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SIFAX Group CEO Identifies Ways of Developing the Maritime Industry

Ship ownership, improved cargo and passenger volume, reliable utilities, security and a concerted war against corruption have been identified as some of the major means of developing the country’s maritime industry.

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According to the CEO, SIFAX Group, Dr. Taiwo Afolabi, while delivering a paper titled “Building Economic Capacity Through Maritime Infrastructure” at this year’s Nigerian Maritime Expo (NIMAREX), there is a need to take advantage of the huge economic potentials of the maritime industry in order to contribute better to the country’s Gross Domestic Product.

In view of the dwindling revenue from the oil industry, Afolabi, who was represented by Major Henry Ajetunmobi, a Director of SIFAX Group, noted that the Federal Government and other maritime stakeholders like the industry regulators, government agencies, investors, financiers, operators and other professionals must design a road map that is capable of developing the industry and turn it to a huge revenue earner for the benefit of the country.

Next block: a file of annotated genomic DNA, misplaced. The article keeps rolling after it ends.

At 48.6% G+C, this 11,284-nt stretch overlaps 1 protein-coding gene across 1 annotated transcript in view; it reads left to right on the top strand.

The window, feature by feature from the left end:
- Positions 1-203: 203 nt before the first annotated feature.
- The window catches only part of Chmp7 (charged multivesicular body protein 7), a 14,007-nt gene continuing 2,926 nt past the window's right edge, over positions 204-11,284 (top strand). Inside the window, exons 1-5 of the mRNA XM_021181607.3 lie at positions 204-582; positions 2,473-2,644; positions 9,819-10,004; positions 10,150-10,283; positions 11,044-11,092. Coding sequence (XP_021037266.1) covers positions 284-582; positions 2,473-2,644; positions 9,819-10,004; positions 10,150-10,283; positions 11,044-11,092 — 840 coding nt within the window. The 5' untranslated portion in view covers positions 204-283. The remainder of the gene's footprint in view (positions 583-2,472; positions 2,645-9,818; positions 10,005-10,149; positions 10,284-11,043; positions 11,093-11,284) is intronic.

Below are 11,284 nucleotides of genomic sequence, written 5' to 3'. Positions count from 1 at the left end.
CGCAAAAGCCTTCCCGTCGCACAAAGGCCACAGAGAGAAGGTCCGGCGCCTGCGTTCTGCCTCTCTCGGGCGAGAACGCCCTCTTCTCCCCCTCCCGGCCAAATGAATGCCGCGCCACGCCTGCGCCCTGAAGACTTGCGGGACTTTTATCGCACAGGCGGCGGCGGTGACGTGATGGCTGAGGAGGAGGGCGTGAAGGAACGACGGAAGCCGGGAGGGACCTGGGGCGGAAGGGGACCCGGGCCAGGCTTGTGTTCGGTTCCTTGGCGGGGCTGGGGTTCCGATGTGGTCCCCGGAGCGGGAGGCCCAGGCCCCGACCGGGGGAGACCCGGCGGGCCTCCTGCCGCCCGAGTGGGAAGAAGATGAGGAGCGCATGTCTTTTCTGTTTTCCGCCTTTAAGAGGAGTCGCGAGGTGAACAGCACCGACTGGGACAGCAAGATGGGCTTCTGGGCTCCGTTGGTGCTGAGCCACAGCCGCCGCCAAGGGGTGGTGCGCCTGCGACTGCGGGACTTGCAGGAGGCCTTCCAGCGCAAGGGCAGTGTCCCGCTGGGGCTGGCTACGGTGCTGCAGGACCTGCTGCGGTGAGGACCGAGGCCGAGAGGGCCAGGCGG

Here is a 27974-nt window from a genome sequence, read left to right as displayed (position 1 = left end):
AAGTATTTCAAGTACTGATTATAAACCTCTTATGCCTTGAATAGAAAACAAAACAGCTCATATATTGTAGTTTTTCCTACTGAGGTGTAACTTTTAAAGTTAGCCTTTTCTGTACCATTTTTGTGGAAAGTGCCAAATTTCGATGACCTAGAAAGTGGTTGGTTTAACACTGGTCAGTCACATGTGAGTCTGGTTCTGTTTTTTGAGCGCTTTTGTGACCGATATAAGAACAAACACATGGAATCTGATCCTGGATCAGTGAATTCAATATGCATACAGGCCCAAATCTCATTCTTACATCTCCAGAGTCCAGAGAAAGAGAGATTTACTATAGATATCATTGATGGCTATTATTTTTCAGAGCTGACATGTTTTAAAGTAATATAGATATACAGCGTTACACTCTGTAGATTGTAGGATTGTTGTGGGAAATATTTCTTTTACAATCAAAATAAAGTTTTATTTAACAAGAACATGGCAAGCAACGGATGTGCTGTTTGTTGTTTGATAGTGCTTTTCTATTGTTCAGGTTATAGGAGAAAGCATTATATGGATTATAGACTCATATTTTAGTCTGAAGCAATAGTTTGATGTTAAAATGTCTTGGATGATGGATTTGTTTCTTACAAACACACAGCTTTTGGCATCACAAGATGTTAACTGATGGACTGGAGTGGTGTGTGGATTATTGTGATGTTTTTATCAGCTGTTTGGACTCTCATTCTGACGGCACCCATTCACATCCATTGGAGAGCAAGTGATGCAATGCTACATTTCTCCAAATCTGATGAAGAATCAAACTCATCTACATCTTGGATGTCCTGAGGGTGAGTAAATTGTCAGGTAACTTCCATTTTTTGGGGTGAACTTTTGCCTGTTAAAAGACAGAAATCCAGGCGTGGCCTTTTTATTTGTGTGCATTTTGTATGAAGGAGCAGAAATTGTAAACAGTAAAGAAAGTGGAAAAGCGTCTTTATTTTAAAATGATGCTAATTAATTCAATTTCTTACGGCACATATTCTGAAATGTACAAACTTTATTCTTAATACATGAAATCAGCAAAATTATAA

Afolabi noted it wasn’t enough to be contented with the huge natural endowments of long coastline but investors must start financing the acquisition of vessels, particularly Nigerian-flagged ones with the capacity to participate in deep ocean-going international trade.

He further noted that the revamping of public utilities would serve as incentive to current and prospective investors in the industry, adding that improved security that guarantees the safety of persons and goods around our maritime assets and a committed war against endemic corruption will jump start development in the nation’s maritime industry.

Another key to development in the industry identified by Afolabi is improved cargo and passenger volume. He said: “We must begin to take measures now to develop other critical sectors of the economy, particularly in agriculture and optimal exploitation of the vast deposits of our solid mineral and non-oil natural resources, to generate enough cargo that can challenge the present high volume of our import cargo throughput that has given us our present unflattering image as a chronic import-dependent nation.”

On the alleged arbitrary charges by shipping companies and terminal operators, Afolabi called for a cautious approach. “The issues, no doubt, calls for the wisdom of Solomon as well as random eclectic borrowings from the principles long adopted by other maritime nations, especially those in the advanced world that have made a huge success of privatization in their own ports and terminals. But over and above this, is the need for the economic regulator, acting in full consultation with critical stakeholders, to seek to regulate the industry, with a clearly perceived passion to balance and protect the interests of all parties to avoid crisis.”